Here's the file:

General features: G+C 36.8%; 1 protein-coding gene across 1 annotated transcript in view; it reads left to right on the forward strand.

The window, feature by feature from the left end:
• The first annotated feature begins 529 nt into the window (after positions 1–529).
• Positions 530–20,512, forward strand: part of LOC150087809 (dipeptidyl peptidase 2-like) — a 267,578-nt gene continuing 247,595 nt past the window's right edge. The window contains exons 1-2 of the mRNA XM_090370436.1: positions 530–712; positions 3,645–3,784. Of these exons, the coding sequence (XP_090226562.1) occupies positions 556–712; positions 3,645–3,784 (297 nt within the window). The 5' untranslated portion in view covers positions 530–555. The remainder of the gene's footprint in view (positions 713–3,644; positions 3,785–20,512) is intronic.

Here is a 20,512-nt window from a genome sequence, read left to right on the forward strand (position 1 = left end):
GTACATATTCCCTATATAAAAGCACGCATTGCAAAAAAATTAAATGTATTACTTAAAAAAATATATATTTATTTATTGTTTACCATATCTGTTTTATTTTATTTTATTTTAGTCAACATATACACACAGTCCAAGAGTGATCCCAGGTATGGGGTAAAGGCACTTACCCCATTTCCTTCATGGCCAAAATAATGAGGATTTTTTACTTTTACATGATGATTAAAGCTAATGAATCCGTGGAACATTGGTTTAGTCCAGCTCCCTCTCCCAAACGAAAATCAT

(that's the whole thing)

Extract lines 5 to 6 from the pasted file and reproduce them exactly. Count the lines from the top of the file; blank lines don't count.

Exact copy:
Here is a 20,512-nt window from a genome sequence, read left to right on the forward strand (position 1 = left end):
GTACATATTCCCTATATAAAAGCACGCATTGCAAAAAAATTAAATGTATTACTTAAAAAAATATATATTTATTTATTGTTTACCATATCTGTTTTATTTTATTTTATTTTAGTCAACATATACACACAGTCCAAGAGTGATCCCAGGTATGGGGTAAAGGCACTTACCCCATTTCCTTCATGGCCAAAATAATGAGGATTTTTTACTTTTACATGATGATTAAAGCTAATGAATCCGTGGAACATTGGTTTAGTCCAGCTCCCTCTCCCAAACGAAAATCAT